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The Migrant Report by Mohanalakshmi Rajakumar Review

Updated on December 10, 2015

Disclaimer

I was sent a free copy of The Migrant Report by Mohanalakshmi Rajakumar in exchange only for my honest and unbiased review of The Migrant Report by Mohanalakshmi Rajakumar.

The Migrant Report by Mohanalakshmi Rajakumar

The Migrant Report by Mohanalakshmi Rajakumar is a book that takes place during a time where the punishment for stealing is hand removal. In a time like this is it really any wonder that Ali can leave his wallet at the office overnight without any fear of being robbed. Yet there is still crime even if it is only at the fringes of society. Is this truly a Utopia or something else? Police captain Ali had aspired to join the elite government forces, but that dream was dashes when his deformity from childhood was discovered. Instead of a promotion he is demoted which brings Ali face to face with corruption of labor agencies and Maryam, a journalism student. This student is unlike any female Ali has ever met before. Yet together they plan to uncover the reason behind the many deaths of the laborers. As more bodies continue to drop can the unlikely pair figure out the corruption and will Ali settle the score before the agency strikes again?

Source

Mohanalakshmi Rajakumar

Mohanalakshmi Rajakumar has written many award winning books on the topic of life in the Arabian Gulf nation of Qatar. Mohanalakshmi Rajakumar currently lives in Qatar with her family. When she is not writing she can be found at her job where she teaches both writing and literature courses at American universities.

Mohanalakshmi Rajakumar has written many books including, but not limited to:

  • Experiences of Immigrant Professors: Challenges, Cross-Cultural Differences, and Lessons for Success
  • Hip Hop Dance (The American Dance Floor)
  • Movies in the Age of Obama: The Era of Post-Racial and Neo-Racist Cinema
  • The Migrant Report
  • Haram in the Harem: Domestic Narratives in India and Algeria (Postcolonial Studies)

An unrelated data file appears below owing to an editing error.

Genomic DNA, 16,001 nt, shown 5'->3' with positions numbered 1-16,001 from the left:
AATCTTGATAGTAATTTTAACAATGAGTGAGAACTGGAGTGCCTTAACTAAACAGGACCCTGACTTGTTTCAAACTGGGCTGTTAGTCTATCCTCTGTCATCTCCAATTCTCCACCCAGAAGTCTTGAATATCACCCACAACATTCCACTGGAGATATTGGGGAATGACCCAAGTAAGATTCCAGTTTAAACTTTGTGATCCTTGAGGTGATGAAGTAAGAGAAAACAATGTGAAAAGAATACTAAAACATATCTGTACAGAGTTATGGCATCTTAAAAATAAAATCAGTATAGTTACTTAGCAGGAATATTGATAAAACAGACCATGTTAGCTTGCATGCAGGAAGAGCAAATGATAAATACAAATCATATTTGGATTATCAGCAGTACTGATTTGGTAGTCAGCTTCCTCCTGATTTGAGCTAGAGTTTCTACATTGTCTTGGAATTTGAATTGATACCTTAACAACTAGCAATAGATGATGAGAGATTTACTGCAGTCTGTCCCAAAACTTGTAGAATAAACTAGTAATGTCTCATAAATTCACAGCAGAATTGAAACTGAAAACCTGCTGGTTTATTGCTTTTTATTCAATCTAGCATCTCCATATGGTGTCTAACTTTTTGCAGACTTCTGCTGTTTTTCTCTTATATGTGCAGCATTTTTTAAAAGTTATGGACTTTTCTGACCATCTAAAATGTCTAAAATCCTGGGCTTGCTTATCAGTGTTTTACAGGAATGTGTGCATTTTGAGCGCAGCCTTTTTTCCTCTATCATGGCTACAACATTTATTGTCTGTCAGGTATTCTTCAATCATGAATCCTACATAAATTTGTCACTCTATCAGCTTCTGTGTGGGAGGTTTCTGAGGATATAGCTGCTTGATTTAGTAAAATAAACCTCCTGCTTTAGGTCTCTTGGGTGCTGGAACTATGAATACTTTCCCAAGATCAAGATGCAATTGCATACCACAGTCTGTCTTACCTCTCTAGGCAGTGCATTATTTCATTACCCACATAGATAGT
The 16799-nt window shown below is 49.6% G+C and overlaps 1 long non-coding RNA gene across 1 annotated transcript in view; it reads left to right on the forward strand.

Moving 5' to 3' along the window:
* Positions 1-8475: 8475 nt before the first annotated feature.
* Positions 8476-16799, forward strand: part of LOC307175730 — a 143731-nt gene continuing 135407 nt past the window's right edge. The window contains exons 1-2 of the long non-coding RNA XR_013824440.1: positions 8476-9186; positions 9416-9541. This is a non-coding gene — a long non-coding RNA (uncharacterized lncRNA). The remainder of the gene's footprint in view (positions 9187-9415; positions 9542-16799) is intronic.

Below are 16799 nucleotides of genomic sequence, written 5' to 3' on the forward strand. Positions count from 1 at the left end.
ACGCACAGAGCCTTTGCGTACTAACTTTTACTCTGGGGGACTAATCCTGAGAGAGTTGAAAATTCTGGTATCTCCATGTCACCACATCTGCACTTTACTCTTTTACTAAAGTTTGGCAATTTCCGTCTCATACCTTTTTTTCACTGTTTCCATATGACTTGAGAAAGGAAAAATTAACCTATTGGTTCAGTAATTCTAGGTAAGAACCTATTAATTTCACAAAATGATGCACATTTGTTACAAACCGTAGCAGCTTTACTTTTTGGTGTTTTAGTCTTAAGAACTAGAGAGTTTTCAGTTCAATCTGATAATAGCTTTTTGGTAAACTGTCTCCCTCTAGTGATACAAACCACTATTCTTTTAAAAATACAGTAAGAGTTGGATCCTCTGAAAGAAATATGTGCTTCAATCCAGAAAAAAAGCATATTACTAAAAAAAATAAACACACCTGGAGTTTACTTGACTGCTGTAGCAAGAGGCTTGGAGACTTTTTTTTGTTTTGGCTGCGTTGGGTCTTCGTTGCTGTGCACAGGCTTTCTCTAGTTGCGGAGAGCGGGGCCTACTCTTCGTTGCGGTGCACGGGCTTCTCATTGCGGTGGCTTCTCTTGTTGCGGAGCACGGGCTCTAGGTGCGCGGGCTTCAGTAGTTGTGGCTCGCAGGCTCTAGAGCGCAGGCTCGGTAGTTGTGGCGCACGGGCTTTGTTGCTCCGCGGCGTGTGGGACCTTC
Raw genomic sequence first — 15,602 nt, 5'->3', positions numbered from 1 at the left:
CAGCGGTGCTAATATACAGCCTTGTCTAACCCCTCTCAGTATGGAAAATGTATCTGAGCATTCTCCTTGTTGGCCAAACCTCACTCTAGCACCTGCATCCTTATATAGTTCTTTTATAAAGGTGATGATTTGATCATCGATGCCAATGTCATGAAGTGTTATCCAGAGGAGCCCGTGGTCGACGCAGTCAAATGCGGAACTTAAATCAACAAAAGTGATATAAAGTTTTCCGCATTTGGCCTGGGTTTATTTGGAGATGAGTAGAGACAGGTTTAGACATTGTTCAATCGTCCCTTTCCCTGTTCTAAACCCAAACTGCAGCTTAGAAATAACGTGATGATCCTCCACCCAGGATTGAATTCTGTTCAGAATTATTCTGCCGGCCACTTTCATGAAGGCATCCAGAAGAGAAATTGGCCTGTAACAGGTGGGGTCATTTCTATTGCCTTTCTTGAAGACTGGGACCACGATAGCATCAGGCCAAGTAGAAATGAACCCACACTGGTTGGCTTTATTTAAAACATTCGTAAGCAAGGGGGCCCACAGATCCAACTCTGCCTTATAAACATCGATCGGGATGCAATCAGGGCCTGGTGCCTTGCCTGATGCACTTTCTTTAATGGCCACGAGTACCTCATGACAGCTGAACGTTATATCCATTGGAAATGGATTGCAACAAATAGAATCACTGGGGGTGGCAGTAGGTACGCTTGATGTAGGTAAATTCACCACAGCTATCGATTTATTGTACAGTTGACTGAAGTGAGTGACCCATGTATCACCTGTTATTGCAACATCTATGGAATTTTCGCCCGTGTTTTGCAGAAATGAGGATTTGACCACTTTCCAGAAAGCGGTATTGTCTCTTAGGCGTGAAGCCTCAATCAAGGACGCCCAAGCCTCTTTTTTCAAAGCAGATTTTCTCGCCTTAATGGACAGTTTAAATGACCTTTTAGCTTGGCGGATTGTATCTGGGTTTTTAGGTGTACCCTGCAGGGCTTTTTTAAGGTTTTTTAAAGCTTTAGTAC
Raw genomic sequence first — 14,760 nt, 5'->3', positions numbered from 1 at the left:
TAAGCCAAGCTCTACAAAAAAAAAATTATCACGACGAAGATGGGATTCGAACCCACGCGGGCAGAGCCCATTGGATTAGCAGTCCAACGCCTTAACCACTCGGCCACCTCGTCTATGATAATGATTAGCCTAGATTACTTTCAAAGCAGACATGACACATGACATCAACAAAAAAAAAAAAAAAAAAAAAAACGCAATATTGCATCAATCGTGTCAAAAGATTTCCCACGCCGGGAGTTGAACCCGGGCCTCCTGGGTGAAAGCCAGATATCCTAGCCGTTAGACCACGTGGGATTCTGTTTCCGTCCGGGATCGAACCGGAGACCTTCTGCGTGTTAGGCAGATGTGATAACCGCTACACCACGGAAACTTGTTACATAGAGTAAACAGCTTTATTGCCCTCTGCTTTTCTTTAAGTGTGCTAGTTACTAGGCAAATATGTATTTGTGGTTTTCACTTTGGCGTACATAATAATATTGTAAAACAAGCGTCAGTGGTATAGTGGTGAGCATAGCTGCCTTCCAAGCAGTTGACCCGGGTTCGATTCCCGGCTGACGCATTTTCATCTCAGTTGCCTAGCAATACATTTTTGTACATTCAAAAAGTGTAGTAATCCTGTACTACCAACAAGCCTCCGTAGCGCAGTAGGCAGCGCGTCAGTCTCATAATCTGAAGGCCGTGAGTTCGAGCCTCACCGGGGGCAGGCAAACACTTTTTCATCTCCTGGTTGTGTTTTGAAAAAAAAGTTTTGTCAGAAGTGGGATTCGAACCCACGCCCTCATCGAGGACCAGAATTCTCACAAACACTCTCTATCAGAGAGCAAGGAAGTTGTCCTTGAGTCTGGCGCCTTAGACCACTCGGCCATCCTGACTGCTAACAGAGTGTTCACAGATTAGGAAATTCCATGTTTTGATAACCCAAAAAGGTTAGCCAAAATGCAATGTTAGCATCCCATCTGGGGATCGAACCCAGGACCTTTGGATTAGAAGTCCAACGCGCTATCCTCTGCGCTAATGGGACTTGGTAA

• I'm Veggin' It: A Beginner's Guide
  • Seers: Ten Tales of Clairvoyance (Ten Tales Fantasy & Horror Stories)
  • Identity and Leadership in Virtual Communities
  • Going Global: Transnational Perspectives on Globalization, Language, and Education
  • Muses India: Essays on English-Language Writers from Mahomet to Rushdie
  • New Media Literacies and Participatory Popular Culture Across Borders
  • Global English and Arabic: Issues of Language, Culture, and Identity (Contemporary Studies in Descriptive Linguistics)
  • Looking for the Enemy: The Eternal Internal Gender Wars of Our Sisters
  • The Dohmestics
  • Love Comes Later

Review

As I wrote a the top of this hub: "I was sent a free copy of The Migrant Report by Mohanalakshmi Rajakumar in exchange only for my honest and unbiased review of The Migrant Report by Mohanalakshmi Rajakumar."

This book begins with chapter one and jumps right in with Captain Ali on his way to work. There is no table of contents page. The chapters are named by number only. I prefer it when that chapters have names to give the reader an idea of the content of the chapter.

I personally was not a big fan of this book. While I do my best to stay unbiased when reading books. I think part of my reason for disliking was the number of words not in English. It was difficult to understand the book when there were words that I had no clue what it was or the meaning. I also did not understand the problem with certain things that are a problem in the culture of the book.

I found this book to be very confusing. I feel it could have been made better if the beginning of the book had a chapter or two that explained a bit of the setting and cultural information to readers who are unfamiliar with such aspects. Also it would have been nice to have the meaning of the non-English words in parenthesis or stared at the bottom of the page. I have to say that overall I did not enjoy the book and I would not recommend it to anyone who does not have a strong grasp of the culture.

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    • misty103 profile image
      Author

      misty103 2 years ago

      Hi Naomi,

      I agree that a linked glossary would be a great idea! :)

    • profile image

      Naomi 2 years ago

      Hi!

      Thanks for joining us on the tour :) While this book wasn't for you, I was still interested in hearing your thoughts. I think a linked glossary would be really helpful for e-readers. It's much easier with a paperback to flip back and forth :) Great suggestion!

      Naomi